There are several reasons for this:

  • Title is technically still in the decedent's name.
  • If you're the personal representative, you still do not have authorization from the court.
  • Ultimately, it's to prevent fraud and misuse.

2. Selling The Home During the Probate Process

Once you receive the letter of testamentary, as the personal representative, you now have the right to act on behalf the decedent's estate.

This includes the right to sell the home during probate.

However, you'll want to check the following:

Was there a Will or Trust?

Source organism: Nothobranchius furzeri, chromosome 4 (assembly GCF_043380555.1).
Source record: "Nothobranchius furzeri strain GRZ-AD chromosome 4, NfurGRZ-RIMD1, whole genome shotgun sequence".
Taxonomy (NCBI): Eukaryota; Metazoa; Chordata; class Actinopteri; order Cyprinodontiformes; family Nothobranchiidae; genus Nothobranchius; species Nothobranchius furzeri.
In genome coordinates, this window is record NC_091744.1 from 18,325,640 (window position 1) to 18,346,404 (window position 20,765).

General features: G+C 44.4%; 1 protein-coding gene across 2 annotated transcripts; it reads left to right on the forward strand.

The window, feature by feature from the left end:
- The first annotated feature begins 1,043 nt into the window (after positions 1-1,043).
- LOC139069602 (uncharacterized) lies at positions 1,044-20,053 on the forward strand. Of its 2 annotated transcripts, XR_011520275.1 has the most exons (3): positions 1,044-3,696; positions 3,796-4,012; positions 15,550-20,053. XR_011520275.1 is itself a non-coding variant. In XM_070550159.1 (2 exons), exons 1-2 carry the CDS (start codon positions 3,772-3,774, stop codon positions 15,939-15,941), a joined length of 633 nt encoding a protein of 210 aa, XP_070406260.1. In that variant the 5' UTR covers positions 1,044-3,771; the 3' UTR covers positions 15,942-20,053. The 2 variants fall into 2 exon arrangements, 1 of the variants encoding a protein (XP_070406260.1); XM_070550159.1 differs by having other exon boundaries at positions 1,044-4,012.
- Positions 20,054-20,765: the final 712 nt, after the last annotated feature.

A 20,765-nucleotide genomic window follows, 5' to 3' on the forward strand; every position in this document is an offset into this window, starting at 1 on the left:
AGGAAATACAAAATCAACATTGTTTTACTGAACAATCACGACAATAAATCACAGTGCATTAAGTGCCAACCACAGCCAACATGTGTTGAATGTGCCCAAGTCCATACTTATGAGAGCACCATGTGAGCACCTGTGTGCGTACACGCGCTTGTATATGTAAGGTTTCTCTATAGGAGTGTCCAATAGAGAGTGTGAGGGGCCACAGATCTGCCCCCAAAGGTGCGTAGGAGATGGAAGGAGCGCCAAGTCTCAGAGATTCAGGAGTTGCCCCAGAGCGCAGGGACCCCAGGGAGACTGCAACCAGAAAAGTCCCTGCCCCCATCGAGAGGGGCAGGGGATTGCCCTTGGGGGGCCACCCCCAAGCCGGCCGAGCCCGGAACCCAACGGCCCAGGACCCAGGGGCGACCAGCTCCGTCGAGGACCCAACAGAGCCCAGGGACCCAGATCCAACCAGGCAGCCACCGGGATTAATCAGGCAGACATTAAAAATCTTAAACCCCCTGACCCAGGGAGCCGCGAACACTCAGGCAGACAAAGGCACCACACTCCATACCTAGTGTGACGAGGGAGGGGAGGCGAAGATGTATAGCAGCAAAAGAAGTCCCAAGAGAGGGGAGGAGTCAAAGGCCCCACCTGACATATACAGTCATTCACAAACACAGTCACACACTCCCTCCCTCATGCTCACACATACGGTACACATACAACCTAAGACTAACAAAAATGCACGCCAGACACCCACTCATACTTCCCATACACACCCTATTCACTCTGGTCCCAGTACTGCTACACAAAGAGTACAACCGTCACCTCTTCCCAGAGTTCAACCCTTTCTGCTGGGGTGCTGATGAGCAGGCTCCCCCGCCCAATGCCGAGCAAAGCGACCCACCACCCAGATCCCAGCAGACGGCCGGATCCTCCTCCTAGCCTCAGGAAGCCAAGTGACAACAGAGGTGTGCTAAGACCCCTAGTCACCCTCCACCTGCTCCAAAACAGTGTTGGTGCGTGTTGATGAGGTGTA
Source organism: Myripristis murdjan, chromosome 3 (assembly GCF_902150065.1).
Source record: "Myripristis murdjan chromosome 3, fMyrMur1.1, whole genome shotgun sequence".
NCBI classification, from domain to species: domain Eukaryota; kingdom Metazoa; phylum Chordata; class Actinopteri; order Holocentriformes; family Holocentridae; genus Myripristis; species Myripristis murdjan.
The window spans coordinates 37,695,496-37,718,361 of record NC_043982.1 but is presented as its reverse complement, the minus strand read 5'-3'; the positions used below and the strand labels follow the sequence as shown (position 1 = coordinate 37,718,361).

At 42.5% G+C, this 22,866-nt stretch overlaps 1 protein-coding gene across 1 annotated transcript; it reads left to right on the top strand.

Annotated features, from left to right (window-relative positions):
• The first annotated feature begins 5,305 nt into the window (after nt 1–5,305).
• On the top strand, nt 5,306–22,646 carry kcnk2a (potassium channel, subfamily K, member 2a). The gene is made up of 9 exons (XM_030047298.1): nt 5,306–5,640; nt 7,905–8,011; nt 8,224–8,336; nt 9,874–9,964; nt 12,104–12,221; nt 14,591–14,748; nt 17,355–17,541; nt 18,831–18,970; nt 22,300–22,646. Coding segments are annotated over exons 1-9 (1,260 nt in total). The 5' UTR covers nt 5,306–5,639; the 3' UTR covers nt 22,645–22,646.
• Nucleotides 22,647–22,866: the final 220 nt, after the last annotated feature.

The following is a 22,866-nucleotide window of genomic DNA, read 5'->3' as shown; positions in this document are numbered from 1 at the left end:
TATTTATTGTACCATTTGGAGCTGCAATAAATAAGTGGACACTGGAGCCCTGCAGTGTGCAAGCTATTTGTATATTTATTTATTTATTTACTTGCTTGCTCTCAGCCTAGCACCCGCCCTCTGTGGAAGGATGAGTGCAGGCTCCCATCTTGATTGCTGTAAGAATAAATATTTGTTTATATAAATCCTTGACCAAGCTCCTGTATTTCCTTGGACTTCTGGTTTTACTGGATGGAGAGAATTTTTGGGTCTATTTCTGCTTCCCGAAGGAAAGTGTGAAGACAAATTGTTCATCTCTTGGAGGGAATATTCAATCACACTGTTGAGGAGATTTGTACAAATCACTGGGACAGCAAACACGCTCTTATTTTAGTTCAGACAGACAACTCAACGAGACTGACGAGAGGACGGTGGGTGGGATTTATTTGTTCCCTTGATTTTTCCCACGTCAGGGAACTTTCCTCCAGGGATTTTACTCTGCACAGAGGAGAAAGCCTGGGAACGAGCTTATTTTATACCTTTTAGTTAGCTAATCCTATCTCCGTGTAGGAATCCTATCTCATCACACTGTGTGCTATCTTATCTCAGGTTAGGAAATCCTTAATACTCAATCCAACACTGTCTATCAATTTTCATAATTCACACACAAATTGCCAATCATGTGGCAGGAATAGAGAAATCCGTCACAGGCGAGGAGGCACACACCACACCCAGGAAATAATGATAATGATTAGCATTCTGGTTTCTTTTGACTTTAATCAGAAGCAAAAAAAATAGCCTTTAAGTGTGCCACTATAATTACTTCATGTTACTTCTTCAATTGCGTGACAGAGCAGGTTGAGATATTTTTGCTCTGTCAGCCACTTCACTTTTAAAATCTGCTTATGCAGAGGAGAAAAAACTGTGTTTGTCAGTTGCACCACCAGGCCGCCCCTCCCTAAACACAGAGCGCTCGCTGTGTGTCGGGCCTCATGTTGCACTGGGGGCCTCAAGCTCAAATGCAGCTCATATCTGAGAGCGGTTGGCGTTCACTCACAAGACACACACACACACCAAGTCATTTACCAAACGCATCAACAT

If there is a Will, it must be submitted to the probate court.

This is done so that the judge can validate the will and give all beneficiaries time to contest the will, if they choose to do so.

Now, if the Will contains a Power of Sale clause, then the personal representative doesn't require a court order to sell the property.

On the flip side, if the Will does not contain the Power of Sale clause, then the personal representative will have to submit something called Petition for Order Authorizing the Sale of Real Property to the court.

In situations where there is no will (intestate), the county court will initiate intestate succession laws.

The same pretty much applies to whether a Trust exists or not.

Was the property the decedent's primary/homestead residence?

If the property was the decedent’s primary residence (homestead), it might qualify for certain exemptions or have specific requirements for sale.